University's chapter of the Pi
Kappa Phi fraternity.
About 40 fraternity members
traveled 3.1 miles in wheelchairs
throughout Ann Arbor yester-
day as part of their third annual
Wheel in their Shoes 5k fund-
raiser, which began and ended at
the University Cardiovascular
Center. The fraternity has raised
a total of $3,200 to donate to the
national philanthropy arm of the
Pi Kappa Alpha fraternity called
Push America and will con-'
tinue to raise money during the
remainder of the year.
The fraternity raised more

than $1,000 last week, accord-
ing to LSA sophomore Paul Wil-
lar, the fraternity's philanthropy
chair. The money raised goes to
fund community outreach pro-
grams and local projects. Last
year, Pi Kappa Alpha donated
$580 to the Ann Arbor Center
for Independent Living at its
disability awareness dinner. In
October, the fraternity plans to
build a wheelchair ramp with
funds from Push America for a
disabled woman in Ypsilanti.
Last year, the fraternity's fun-
draising goal was $3,500, but
this year, the goal was doubled
to $7,000. Willar said he's opti-
mistic about meeting the tar-
get because the fraternity has
already raised $3,200, and the
brothers set their own goal of
$9,000 for the year.
LSA sophomore Demere
Asmar said his parents were
apprehensive about him join-
ing a fraternity last year, but he
stressed ithat Pi Kappa Phi is
"not a stereotypical fraternity."
"(Pi Kappa Phi) is not just a
group of guys willing to drink
... We want to help the commu-

nity," Asmar said.
LSA freshman Matthew Val-
lade, who observed the frater-
nity brothers wheeling through
town, said the event is "a great
way to raise awareness about a
good cause."
The event wasn't like most
fundraisers at the University,
said LSA freshman Liz Rubin,
who also observed the Wheel in
their Shoes 5k.
"It's creative, and it made a
big statement," she said. "You
could see it happening all over
campus."
LSA senior Steven Turner, Pi
Kappa Phi secretary, said the
event not only raises disability
awareness, but also allows the
participants to experience what
it's actually like to have a dis-
ability.
"You really realize how diffi-
cult it must be to have a disabil-
ity," Turner said.
Willar added that he's certain
he'll be sore in the morning after
wheeling for five kilometers.
"It is a big physical struggle to
do this 5k with just your arms,"
he said.

Mubarak trial witness:

a

No order to shoot

Protesters throw
bottles at Mubarak
during trial
CAIRO (AP) - The prosecu-
tion's first witness in the trial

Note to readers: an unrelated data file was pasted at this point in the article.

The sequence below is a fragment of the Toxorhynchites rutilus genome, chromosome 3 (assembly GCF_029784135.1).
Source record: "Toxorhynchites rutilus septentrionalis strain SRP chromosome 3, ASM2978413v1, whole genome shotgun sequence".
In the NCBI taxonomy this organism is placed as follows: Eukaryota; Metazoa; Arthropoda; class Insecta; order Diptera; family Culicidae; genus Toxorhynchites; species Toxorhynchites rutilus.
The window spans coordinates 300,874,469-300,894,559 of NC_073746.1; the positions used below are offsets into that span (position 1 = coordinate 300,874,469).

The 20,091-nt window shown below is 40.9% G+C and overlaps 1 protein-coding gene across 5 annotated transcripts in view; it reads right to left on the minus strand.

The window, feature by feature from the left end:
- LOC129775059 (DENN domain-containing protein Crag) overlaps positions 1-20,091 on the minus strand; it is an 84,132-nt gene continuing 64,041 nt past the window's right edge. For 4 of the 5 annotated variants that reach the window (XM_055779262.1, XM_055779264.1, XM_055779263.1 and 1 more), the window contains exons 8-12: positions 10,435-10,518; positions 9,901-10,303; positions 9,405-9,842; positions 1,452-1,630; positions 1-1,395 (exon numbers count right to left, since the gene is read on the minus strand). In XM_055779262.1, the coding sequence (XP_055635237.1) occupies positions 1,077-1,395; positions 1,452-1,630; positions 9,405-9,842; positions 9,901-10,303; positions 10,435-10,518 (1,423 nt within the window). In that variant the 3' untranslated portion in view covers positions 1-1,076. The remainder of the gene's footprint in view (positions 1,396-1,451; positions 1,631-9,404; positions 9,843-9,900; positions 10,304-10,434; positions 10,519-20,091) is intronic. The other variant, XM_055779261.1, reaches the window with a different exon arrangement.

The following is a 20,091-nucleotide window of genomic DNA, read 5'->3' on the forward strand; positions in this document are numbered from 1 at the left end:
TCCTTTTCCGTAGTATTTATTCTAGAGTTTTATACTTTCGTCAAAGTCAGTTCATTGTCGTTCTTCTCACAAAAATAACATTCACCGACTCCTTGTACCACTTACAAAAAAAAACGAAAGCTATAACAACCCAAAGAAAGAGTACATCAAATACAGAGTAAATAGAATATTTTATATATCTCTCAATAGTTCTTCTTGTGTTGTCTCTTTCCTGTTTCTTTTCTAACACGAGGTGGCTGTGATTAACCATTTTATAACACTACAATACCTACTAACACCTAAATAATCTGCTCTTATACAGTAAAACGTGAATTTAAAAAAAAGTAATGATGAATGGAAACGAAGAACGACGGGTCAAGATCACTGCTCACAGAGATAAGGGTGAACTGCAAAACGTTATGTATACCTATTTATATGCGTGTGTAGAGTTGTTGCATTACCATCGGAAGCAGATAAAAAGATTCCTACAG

of ousted Egyptian President
Hosni Mubarak startled the
court in a stormy session yester-
day, testifying that police were
not ordered to fire on protest-
ers in Cairo's Tahrir Square in
a contradiction of the prosecu-
tors' central claim.
The police general's state-
ment could damage the prosecu-
tion's case that Mubarak and his
security chief gave the green
light to police to use lethal force
to crush the uprising, during
which at least 850 people were

killed.
Prosecution lawyers were vis-
ibly stunned by the testimony
of the witness, Gen. Hussein
Moussa, and angrily accused
him of changing his story from
the affadavit he initially gave
prosecutors.
Many Egyptians have been
crying out for the conviction
- and even execution - of the
83-year-old Mubarak to avenge
not only the deaths but also the
corruption, police abuse and
other oppression during his
nearly 30-year rule. If prosecu-
tors fail to win a guilty verdict
or end up with a conviction but
a light sentence, there could be a
heavy public backlash.
The 10-hour session was rau-
cous, with both supporters and
opponents of the ex-president in

protests
the audience.
Relatives of slain protest-
ers threw water bottles at the
defendants cage where the ail-
ing Mubarak lay in a hospital
gurney, as he has in previous
sessions since the trial bega4
Aug. 3. They shouted, "Mubarak,
you traitor" and "The people
want to execute the ousted one"
before court guards quieted the
situation.
At one point, a Mubarak loy-
alist held up a poster of the for-
mer leader, prompting furious
arguments between the two
sides' lawyers that devolved into
shouted insults then into out
right fist-fights.
One lawyer beat another with
his shoes until the judge called
a brief adjournment to calm
things down.